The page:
Smoking Around the Christmas Tree with John Cho

Take the first question in an interview with the Guardian: Is Cho surprised that, having gone to White Castle in 2004 and Guantanamo Bay in 2008, we’re sitting here talking about a third “Harold & Kumar” movie?
He doesn’t miss a beat.

“God told me there would be 12,” he intones, staring at the ceiling.

But Cho — who played Harold Lee in “Harold & Kumar” and Hikaru Sulu in the “Star Trek” reboot, and popularized the term “MILF” in “American Pie” — has always been a smart aleck.

“I was born in Korea, lived there until I was 6,” Cho said. “Then we moved to America and our first Christmas here, my mom and dad tried to do it the American way, you know, with Santa Claus. It didn’t work because they wrapped our presents in a Hoover vacuum box, and we had just bought a Hoover vacuum. So I said to my parents, ‘What’s with the charade?’”

He pronounces it “sher-ahd,” dragging out the “a” sound.

“[My parents] said, ‘What’s a charade? And why are you pronouncing it so weird?’”

This year, for the very first time, Cho and his wife are buying into the tradition so their son can grow up listening for reindeer and addressing wish lists to the North Pole. How old is Cho’s kid?


His publicists laugh, seeing that he’s scored a hit. His son is actually three.

“Harold & Kumar go to White Castle” seemed unlikely to launch a franchise. It was an unapologetically raunchy stoner flick written by two unknowns, starring an Asian-American and an Indian-American. It also dealt with racial stereotypes in an unself-conscious way guaranteed to make the politically correct squirm.

“I’m more surprised than anyone that we’re sitting here talking about the third movie,” Cho said. “I didn’t think that the first one would get made, after I read the script. After I was cast, I didn’t believe it would get made, and during rehearsal I wasn’t sure there would be cameras when we showed up.”

But now Harold and Kumar have returned for “A Very Harold and Kumar 3-D Christmas,” set six years after the first two flicks. Harold and Kumar have grown apart; Harold is a successful businessman, drug-free, married to the girl of his dreams and trying to start a family. Kumar, on the other hand, lives in a permanent cloud of pot smoke in the grungy apartment he once shared with Harold. The two haven’t spoken for years.

Although they are no longer dealing with the college-relatable hassles of grad school applications and bottom-rung jobs, Cho said the movie is still relevant to its core audience.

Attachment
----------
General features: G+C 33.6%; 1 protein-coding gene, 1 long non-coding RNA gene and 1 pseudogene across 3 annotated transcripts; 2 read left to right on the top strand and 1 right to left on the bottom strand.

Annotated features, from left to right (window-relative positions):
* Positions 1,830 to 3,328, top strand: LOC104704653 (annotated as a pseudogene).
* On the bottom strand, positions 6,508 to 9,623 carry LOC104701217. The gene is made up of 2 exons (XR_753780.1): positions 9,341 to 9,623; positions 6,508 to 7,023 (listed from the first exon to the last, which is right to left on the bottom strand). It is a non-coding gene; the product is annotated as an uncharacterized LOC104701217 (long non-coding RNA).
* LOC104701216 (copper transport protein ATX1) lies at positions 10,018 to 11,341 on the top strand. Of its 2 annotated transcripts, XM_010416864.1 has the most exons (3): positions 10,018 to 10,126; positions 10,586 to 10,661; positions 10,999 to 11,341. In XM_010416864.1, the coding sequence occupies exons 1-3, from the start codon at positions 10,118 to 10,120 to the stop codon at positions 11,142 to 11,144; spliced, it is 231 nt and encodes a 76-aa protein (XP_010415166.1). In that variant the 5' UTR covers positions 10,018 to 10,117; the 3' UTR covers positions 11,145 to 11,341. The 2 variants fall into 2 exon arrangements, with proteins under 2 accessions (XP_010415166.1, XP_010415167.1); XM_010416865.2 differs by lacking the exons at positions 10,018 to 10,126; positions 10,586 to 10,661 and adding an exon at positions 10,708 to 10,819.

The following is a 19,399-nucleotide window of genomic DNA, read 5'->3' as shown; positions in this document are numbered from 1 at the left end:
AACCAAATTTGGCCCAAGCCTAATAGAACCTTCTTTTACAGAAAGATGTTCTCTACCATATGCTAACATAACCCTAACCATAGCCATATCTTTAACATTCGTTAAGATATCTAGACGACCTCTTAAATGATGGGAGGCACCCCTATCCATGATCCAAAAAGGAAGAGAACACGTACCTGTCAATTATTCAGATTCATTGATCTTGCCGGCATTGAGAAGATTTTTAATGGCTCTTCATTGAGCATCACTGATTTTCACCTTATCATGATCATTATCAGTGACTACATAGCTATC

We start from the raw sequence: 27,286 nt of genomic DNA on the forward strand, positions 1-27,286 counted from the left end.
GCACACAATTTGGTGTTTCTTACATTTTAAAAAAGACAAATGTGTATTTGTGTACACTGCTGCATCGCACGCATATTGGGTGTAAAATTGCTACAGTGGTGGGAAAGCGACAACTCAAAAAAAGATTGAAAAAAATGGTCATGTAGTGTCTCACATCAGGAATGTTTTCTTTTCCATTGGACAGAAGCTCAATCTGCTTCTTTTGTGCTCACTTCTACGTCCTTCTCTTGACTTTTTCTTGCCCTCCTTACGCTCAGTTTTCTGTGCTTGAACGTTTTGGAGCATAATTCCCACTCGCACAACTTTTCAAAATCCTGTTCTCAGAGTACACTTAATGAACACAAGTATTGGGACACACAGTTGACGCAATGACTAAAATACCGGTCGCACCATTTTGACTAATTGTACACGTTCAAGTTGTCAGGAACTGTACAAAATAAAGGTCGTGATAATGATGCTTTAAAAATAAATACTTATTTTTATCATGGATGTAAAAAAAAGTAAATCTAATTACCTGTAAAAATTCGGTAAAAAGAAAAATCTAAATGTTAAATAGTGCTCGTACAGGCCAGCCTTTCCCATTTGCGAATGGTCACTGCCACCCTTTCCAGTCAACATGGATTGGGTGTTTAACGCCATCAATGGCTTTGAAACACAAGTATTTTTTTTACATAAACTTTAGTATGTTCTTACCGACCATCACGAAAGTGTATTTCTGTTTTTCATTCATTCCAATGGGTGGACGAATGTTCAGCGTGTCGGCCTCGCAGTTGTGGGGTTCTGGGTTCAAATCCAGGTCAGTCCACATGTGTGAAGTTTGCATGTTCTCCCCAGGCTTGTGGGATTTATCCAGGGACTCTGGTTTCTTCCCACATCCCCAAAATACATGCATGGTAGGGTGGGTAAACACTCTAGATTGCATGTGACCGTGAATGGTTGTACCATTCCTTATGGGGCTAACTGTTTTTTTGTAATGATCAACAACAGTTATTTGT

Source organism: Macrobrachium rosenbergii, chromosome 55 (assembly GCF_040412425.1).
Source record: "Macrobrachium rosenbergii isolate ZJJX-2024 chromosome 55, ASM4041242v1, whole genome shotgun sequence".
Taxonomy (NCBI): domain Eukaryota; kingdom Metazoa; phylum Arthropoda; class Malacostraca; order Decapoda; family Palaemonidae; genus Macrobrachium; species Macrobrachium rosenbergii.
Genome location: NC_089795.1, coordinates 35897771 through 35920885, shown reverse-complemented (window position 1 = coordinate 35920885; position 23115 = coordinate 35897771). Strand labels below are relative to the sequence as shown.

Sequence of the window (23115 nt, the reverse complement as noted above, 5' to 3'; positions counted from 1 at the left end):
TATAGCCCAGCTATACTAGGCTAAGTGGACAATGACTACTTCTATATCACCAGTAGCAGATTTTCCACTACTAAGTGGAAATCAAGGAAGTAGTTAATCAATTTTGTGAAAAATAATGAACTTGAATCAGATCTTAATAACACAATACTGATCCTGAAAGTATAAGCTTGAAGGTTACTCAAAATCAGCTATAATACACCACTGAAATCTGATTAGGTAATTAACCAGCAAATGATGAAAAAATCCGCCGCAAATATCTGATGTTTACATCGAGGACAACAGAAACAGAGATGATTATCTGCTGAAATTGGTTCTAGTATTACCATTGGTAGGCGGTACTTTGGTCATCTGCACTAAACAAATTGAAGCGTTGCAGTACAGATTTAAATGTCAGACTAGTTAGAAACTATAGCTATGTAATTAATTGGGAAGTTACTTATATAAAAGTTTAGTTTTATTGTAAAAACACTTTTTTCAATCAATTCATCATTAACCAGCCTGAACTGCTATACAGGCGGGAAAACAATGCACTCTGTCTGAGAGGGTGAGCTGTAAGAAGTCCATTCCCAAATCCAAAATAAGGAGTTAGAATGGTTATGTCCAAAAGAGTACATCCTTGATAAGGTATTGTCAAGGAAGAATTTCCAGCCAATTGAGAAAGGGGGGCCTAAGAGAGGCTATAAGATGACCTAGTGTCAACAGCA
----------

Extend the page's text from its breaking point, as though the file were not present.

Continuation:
“It’s still college humor, first of all,” he said. “And also, when you’re in college you make these incredibly tight friendships, either with people that you lived with or people that shared your major. And after college, you know, it seems impossible, but you start to drift apart, and you sit there thinking, ‘How is this possible? I was so close to you, and now it feels like I don’t know you at all.’ And that’s something that I think college kids can draw parallels with.”

Luckily, Christmas magic brings the two back together for the same brand of madcap, drug-addled adventures that characterized the first two films. It’s an early holiday release — the film comes out Nov. 4, pre-empting Thanksgiving and barely passing Halloween.

“I have no idea why we’re releasing it so soon,” Cho said, turning to his publicists. “Do you guys know?”

“No. But they’re already selling Christmas wrapping paper at Costco,” his publicist answered from across the room.

“If it’s good enough for Costco then it’s good enough for me,” Cho said. “Why are you questioning it? This is my early holiday gift to you college kids; just appreciate it. God.”

In a series known for being visually ridiculous (The first flick featured a ride on a cheetah’s back and Kumar making love to a giant anthropomorphic bag of pot), the third movie sets a new standard. 3-D effects aside, it runs a visual gauntlet with Claymation scenes, slow-mo shootouts with Russian gangsters and a big Christmas musical number starring Neil Patrick Harris.

“[The musical] was the most fun to do,” Cho said. “It was the most incredible homage to the old Hollywood ones. If you ever get the chance to do a musical with Neil Patrick Harris — if you ever get that chance — just take it.”
Cho will have a big year in 2012, when he’ll appear in the next “Star Trek” movie, the remake of “Total Recall” and “American Pie: Reunion.” As for Harold and Kumar, now that they’ve defied expectations and made it to movie number three, there could be more down the line.

“I wouldn’t mind doing one,” Cho said. “It’s been suggested that they go to Comic-Con. Harold and Kumar could go to the United Nations. Harold and Kumar could go to the free health clinic. ‘Harold & Kumar Get Diabetes’.”

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